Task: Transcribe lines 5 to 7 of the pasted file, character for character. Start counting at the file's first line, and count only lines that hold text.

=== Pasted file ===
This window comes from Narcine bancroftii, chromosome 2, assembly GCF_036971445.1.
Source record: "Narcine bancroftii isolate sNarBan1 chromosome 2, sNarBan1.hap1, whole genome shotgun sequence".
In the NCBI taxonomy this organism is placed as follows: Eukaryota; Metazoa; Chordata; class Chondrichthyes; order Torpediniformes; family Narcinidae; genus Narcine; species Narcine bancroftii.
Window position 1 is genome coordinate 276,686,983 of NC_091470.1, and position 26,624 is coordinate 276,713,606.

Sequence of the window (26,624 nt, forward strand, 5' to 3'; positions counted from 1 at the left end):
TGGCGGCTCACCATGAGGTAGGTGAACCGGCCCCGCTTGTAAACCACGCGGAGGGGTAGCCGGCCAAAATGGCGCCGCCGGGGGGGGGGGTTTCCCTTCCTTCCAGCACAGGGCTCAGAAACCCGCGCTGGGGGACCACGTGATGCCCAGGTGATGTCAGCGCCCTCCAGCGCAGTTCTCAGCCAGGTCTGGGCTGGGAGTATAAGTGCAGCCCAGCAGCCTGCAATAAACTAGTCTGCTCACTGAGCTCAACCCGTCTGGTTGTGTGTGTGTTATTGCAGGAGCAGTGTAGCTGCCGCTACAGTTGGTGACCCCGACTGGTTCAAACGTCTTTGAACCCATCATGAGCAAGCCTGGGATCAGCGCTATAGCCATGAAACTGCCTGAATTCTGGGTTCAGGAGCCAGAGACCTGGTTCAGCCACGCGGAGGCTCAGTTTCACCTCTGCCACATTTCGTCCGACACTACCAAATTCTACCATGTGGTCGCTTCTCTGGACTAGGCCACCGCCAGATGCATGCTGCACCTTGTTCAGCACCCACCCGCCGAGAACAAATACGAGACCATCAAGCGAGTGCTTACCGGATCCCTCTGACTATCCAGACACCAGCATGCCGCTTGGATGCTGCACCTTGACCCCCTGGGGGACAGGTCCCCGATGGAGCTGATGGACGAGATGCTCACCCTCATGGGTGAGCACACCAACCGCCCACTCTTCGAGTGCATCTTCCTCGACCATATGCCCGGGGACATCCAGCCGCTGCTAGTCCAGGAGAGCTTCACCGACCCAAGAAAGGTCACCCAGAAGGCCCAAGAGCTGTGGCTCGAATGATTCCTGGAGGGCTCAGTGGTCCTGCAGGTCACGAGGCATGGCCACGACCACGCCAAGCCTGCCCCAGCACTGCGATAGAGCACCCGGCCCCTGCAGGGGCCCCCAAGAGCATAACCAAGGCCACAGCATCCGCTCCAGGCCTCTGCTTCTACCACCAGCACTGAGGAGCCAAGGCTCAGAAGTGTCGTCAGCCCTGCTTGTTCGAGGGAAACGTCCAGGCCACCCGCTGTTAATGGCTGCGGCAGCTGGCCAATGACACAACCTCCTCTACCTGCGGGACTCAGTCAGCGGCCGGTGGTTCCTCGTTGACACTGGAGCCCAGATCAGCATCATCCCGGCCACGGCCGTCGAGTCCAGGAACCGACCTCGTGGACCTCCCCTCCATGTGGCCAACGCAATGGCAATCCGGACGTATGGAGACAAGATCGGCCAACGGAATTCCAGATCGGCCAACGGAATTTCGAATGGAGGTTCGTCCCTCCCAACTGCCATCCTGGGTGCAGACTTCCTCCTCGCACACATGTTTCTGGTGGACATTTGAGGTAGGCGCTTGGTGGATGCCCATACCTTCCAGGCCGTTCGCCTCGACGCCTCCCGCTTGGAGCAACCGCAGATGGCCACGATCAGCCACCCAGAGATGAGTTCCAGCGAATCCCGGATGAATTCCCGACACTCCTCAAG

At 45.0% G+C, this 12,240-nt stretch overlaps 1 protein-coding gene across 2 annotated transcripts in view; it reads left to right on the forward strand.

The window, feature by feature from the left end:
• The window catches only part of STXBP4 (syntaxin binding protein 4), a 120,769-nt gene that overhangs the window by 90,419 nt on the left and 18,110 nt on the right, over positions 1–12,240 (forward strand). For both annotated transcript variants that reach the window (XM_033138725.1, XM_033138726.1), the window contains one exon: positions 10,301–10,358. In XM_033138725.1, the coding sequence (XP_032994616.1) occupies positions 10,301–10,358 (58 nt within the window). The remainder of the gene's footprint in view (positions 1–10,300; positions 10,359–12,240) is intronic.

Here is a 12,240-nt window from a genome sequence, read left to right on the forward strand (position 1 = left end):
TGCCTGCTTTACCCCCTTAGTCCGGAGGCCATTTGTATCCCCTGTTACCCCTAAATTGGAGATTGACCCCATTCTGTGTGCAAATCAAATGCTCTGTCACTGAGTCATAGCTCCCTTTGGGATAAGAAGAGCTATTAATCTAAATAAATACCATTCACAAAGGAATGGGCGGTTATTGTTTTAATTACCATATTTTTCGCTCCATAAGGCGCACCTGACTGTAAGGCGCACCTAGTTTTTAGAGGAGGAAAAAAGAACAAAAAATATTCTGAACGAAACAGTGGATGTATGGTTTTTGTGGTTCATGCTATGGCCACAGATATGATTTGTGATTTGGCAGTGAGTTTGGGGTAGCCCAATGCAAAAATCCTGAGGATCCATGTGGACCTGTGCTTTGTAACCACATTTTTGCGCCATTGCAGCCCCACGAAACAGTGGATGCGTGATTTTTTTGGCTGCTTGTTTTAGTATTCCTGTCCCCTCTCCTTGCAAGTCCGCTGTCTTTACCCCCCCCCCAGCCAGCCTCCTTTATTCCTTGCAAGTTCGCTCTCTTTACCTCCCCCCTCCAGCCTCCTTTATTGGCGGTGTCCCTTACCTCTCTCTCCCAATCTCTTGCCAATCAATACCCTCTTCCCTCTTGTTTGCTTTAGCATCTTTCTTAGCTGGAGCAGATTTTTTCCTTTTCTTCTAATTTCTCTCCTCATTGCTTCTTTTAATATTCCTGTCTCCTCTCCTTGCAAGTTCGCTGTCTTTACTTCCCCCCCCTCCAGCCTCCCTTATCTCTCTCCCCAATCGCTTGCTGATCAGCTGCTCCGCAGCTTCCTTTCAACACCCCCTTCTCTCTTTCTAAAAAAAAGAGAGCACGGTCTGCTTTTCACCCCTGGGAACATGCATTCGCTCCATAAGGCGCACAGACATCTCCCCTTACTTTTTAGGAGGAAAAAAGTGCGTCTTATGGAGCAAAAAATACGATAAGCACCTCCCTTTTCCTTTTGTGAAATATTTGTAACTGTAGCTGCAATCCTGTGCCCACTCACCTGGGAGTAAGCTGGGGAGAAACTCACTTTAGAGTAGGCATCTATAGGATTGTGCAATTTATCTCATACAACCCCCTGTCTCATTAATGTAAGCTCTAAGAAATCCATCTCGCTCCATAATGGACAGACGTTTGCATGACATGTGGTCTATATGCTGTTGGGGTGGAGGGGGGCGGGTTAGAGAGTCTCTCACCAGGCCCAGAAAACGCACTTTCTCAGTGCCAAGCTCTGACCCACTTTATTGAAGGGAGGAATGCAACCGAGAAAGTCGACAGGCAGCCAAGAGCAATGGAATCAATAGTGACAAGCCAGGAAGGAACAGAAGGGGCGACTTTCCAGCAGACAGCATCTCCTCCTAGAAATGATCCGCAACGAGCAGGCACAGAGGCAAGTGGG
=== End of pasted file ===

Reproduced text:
Sequence of the window (26,624 nt, forward strand, 5' to 3'; positions counted from 1 at the left end):
TGGCGGCTCACCATGAGGTAGGTGAACCGGCCCCGCTTGTAAACCACGCGGAGGGGTAGCCGGCCAAAATGGCGCCGCCGGGGGGGGGGGTTTCCCTTCCTTCCAGCACAGGGCTCAGAAACCCGCGCTGGGGGACCACGTGATGCCCAGGTGATGTCAGCGCCCTCCAGCGCAGTTCTCAGCCAGGTCTGGGCTGGGAGTATAAGTGCAGCCCAGCAGCCTGCAATAAACTAGTCTGCTCACTGAGCTCAACCCGTCTGGTTGTGTGTGTGTTATTGCAGGAGCAGTGTAGCTGCCGCTACAGTTGGTGACCCCGACTGGTTCAAACGTCTTTGAACCCATCATGAGCAAGCCTGGGATCAGCGCTATAGCCATGAAACTGCCTGAATTCTGGGTTCAGGAGCCAGAGACCTGGTTCAGCCACGCGGAGGCTCAGTTTCACCTCTGCCACATTTCGTCCGACACTACCAAATTCTACCATGTGGTCGCTTCTCTGGACTAGGCCACCGCCAGATGCATGCTGCACCTTGTTCAGCACCCACCCGCCGAGAACAAATACGAGACCATCAAGCGAGTGCTTACCGGATCCCTCTGACTATCCAGACACCAGCATGCCGCTTGGATGCTGCACCTTGACCCCCTGGGGGACAGGTCCCCGATGGAGCTGATGGACGAGATGCTCACCCTCATGGGTGAGCACACCAACCGCCCACTCTTCGAGTGCATCTTCCTCGACCATATGCCCGGGGACATCCAGCCGCTGCTAGTCCAGGAGAGCTTCACCGACCCAAGAAAGGTCACCCAGAAGGCCCAAGAGCTGTGGCTCGAATGATTCCTGGAGGGCTCAGTGGTCCTGCAGGTCACGAGGCATGGCCACGACCACGCCAAGCCTGCCCCAGCACTGCGATAGAGCACCCGGCCCCTGCAGGGGCCCCCAAGAGCATAACCAAGGCCACAGCATCCGCTCCAGGCCTCTGCTTCTACCACCAGCACTGAGGAGCCAAGGCTCAGAAGTGTCGTCAGCCCTGCTTGTTCGAGGGAAACGTCCAGGCCACCCGCTGTTAATGGCTGCGGCAGCTGGCCAATGACACAACCTCCTCTACCTGCGGGACTCAGTCAGCGGCCGGTGGTTCCTCGTTGACACTGGAGCCCAGATCAGCATCATCCCGGCCACGGCCGTCGAGTCCAGGAACCGACCTCGTGGACCTCCCCTCCATGTGGCCAACGCAATGGCAATCCGGACGTATGGAGACAAGATCGGCCAACGGAATTCCAGATCGGCCAACGGAATTTCGAATGGAGGTTCGTCCCTCCCAACTGCCATCCTGGGTGCAGACTTCCTCCTCGCACACATGTTTCTGGTGGACATTTGAGGTAGGCGCTTGGTGGATGCCCATACCTTCCAGGCCGTTCGCCTCGACGCCTCCCGCTTGGAGCAACCGCAGATGGCCACGATCAGCCACCCAGAGATGAGTTCCAGCGAATCCCGGATGAATTCCCGACACTCCTCAAG

At 45.0% G+C, this 12,240-nt stretch overlaps 1 protein-coding gene across 2 annotated transcripts in view; it reads left to right on the forward strand.